Do you know how to make fuel? What if you had no new supplies? This could happen in any type of SHTF situation, but for some people, this is daily life as they innovate ways to make necessities while trapped in the middle of a war zone.
Supply cutoffs limit the essential resources people need to operate as a community every single day, and when there’s a war zone on the doorstep there isn’t going to be a resupply anytime soon.
This is where skills such as how to make diesel come in handy, applying ingenuity, resourcefulness and a dash of innovation to keep a community functioning.
I came across this video below some time ago from Middle Eastern reporting agency Aljazeera, and I was quite impressed at how these citizens from Ghouta, a town in Syria that has been besieged since 2013, has managed to survive through resourcefulness.
While this post is about the process they undertake to make diesel fuel in a terrible situation, it does not detract from the struggle that people caught in the crossfire of a war zone have to go through.
Not only is there restrictions on people entering or leaving the area, but supply routes are also greatly limited which has caused endless issues from medical and surgical supplies and an inability to treat diseases, starvation, fuel shortages and no electricity. That’s just to name a few.
For these people, much like in other povertized areas or conflict-affected areas in the world, daily supplies have to be self-sufficient and replenishable without a reliance on external services. For the citizens who live in places like Eastern Ghouta,, survival is breakfast, lunch, and dinner.
As a result of the limitation to supplies, making their own diesel is a crucial method to supply the area’s transport and generators, and there’s no resupply coming soon, so making that diesel has to be a sustainable and long-lasting method.
Here’s how to make diesel in a town that has been under a ruthless war zone siege for five years. For all of you science enthusiasts out there, the process is called thermal depolymerization, and yes, it actually works.
How to make diesel with limited resources
How to make diesel … if you live under siege in Syria. pic.twitter.com/LqQ69nK5lq
— Al Jazeera English (@AJEnglish) July 18, 2017
1. Collect any plastic you can get your hands on
First, collect any plastic you can find. The first place to start is any rubbish sites from bins, to skips and later on, public tips. Anything plastic can be used such as plastic bottles, grocery bags, DVDs and food containers.
2. Burn the plastics
This doesn’t just mean light a fire and start burning anything you can get. In this specific process, you need to get the burning temperature to an ideal state between 300 – 400 degrees Celcius (570-800 Fahrenheit).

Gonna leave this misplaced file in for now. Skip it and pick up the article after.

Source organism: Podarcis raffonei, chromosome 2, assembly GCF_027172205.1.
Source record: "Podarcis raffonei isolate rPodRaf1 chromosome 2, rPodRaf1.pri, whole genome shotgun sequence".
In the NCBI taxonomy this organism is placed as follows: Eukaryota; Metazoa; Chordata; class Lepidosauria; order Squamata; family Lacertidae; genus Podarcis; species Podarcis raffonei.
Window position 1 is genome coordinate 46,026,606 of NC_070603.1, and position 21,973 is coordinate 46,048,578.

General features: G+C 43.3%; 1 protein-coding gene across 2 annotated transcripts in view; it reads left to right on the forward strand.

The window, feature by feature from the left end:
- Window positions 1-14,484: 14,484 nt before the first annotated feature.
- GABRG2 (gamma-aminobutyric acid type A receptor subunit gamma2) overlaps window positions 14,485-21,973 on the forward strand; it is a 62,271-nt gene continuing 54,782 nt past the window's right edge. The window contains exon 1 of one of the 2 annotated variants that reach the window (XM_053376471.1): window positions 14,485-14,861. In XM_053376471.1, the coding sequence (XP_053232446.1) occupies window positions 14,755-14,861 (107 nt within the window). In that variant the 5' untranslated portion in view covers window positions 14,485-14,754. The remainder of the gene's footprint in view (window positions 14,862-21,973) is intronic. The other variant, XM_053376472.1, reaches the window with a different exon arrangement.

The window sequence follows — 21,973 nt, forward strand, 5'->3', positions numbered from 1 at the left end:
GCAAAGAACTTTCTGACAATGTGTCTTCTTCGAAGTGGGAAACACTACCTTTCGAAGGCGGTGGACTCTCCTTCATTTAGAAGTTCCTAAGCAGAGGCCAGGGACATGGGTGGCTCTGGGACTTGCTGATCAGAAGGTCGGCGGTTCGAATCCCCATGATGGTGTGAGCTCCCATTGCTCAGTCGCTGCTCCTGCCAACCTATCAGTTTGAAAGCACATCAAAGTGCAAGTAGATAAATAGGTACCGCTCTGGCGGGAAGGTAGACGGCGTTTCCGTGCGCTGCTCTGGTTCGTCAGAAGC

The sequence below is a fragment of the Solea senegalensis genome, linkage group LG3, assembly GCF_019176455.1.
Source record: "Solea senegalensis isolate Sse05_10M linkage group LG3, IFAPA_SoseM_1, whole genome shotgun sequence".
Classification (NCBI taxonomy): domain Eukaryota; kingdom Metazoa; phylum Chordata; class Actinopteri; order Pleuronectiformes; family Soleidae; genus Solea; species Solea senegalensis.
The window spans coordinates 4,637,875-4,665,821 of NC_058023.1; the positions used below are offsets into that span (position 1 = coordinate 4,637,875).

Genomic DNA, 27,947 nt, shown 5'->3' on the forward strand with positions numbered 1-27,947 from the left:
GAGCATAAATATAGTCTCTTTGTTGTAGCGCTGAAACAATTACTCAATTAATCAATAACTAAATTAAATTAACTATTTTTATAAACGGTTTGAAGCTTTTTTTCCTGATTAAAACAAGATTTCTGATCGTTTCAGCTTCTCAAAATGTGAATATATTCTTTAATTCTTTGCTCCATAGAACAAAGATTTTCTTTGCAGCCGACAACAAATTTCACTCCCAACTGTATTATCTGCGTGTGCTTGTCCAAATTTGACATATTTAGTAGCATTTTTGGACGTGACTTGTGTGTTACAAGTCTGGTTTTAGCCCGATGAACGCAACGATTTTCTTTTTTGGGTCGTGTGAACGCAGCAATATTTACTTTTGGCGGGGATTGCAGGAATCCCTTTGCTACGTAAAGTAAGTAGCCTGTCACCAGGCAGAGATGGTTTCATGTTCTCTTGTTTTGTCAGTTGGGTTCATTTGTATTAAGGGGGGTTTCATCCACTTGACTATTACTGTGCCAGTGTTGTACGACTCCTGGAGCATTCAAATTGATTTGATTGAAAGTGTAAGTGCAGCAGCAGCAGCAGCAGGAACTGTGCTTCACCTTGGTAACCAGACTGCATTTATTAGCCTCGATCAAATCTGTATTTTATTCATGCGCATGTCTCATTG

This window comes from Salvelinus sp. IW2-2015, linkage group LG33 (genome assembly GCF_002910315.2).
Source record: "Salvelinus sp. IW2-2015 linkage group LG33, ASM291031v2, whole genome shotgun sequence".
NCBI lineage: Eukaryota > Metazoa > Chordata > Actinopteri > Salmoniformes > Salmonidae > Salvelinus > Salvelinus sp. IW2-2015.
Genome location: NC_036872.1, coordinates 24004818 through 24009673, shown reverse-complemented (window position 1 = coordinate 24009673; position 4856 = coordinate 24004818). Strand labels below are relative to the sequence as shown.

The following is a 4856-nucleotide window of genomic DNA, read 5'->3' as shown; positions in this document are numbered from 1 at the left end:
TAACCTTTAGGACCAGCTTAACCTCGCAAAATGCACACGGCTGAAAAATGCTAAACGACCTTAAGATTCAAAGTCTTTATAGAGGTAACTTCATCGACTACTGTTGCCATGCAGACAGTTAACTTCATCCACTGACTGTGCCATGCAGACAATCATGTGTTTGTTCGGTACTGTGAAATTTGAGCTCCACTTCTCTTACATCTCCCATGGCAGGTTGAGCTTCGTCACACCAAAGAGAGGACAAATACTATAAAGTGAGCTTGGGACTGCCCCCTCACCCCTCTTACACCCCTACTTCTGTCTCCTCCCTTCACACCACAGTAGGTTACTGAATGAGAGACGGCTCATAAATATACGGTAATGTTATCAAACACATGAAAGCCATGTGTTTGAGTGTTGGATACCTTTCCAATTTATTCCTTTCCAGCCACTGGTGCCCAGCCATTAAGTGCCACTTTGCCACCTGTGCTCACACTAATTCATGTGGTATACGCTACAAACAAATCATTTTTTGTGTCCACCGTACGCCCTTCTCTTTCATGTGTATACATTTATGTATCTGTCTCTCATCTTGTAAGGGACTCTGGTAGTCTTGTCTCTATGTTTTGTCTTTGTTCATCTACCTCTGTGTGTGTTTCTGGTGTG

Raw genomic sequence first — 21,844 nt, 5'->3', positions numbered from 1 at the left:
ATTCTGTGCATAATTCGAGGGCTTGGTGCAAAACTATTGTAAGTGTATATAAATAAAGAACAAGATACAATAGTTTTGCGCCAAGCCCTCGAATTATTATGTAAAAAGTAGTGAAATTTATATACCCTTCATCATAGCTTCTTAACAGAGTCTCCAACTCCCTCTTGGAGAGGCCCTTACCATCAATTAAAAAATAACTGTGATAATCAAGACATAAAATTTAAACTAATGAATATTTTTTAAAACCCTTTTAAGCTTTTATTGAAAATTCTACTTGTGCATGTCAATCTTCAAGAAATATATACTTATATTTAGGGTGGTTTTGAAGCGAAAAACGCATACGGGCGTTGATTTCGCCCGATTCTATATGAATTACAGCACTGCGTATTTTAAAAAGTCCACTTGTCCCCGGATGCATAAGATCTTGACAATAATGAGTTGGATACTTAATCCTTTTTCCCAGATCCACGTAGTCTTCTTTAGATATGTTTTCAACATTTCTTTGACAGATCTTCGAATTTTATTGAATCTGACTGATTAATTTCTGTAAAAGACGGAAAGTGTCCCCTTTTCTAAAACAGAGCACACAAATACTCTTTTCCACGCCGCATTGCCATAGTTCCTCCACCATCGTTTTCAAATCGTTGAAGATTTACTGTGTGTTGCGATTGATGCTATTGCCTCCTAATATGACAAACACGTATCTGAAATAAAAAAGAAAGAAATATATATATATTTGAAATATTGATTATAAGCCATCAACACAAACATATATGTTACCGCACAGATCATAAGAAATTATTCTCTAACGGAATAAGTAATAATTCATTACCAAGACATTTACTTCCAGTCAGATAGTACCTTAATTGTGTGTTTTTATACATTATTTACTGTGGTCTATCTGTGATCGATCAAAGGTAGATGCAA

To get that sort of temperature you need to make an oven that can reach incredibly hot temperatures with an internal cooking pot.
3. Tap the vapor and let it settle as a fuel
You need to tap the vapors that arise out of superheating the plastics. Ideally, the vapors that rise out of the burning of the plastics are filtered into canisters through piping that can cool the vapor.
This is similar to how you would filter out a biogas, only these vapors would settle and condense into a canister it will become a liquid fuel form which should be light brown in color.
That light brown liquid tapped off from the condensing process is fuel.
How well does it work?
In this manner of generating fuel, it is more so a desperate measure of creating a fuel substance for older engines. As a last resort, and because the people of Ghouta have no other option, this type of fuel generation is a necessity.
However, in a different environment, there are some considerations to look at such as the fuel residue may clog up engines as it is not synthetically cleaned in a lab or through a filtration process and working around burning plastics can be extremely detrimental to your health as well as the environment. There may also be safety concerns in storing your own fuel as the whole process is working with extremely flammable goods and using an accessible fire to burn the plastics, so separation of the processes is quite important.
The biggest practical problem is that if you were to rely on this type of fuel for repeated use in any sort of vehicle engine or generator, it may clog up and limit the lifetime of the engine.
This same process is being done as a method of waste management in areas already as you can see in the video below. For these processes, to address the western world’s waste count, many garbage disposal areas are separating plastics to recycle or create fuels from in a matter to address sustainable concerns and increase the reusability of waste in largely populated areas.
While I don’t expect any of my readers to be living in a war zone, and certainly do not wish anything like that upon you, knowing how to provide for yourself, or your community is important. We can see why the need for this type of knowledge is important in this example right here.
Skills such as knowing how to make fuel, how to filter water, and how to provide food are important steps to self-preservation. We can learn a lot of these skills by seeing how others do the same in less fortunate areas of the world.